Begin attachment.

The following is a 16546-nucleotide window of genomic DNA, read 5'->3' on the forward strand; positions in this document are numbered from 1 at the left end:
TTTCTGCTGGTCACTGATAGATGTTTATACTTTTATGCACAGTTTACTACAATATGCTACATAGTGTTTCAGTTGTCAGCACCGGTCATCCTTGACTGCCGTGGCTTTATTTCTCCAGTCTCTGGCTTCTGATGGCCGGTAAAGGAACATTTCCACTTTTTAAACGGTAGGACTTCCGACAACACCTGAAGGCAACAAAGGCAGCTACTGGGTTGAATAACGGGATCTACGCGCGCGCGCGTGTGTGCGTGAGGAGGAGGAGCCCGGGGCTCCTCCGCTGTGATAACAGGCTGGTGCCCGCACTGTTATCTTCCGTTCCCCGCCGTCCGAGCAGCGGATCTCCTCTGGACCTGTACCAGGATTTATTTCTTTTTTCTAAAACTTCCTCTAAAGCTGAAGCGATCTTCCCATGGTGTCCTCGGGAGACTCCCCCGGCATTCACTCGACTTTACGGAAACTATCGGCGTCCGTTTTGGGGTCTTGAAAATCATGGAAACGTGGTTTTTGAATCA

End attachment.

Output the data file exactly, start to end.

The following is a 16546-nucleotide window of genomic DNA, read 5'->3' on the forward strand; positions in this document are numbered from 1 at the left end:
TTTCTGCTGGTCACTGATAGATGTTTATACTTTTATGCACAGTTTACTACAATATGCTACATAGTGTTTCAGTTGTCAGCACCGGTCATCCTTGACTGCCGTGGCTTTATTTCTCCAGTCTCTGGCTTCTGATGGCCGGTAAAGGAACATTTCCACTTTTTAAACGGTAGGACTTCCGACAACACCTGAAGGCAACAAAGGCAGCTACTGGGTTGAATAACGGGATCTACGCGCGCGCGCGTGTGTGCGTGAGGAGGAGGAGCCCGGGGCTCCTCCGCTGTGATAACAGGCTGGTGCCCGCACTGTTATCTTCCGTTCCCCGCCGTCCGAGCAGCGGATCTCCTCTGGACCTGTACCAGGATTTATTTCTTTTTTCTAAAACTTCCTCTAAAGCTGAAGCGATCTTCCCATGGTGTCCTCGGGAGACTCCCCCGGCATTCACTCGACTTTACGGAAACTATCGGCGTCCGTTTTGGGGTCTTGAAAATCATGGAAACGTGGTTTTTGAATCA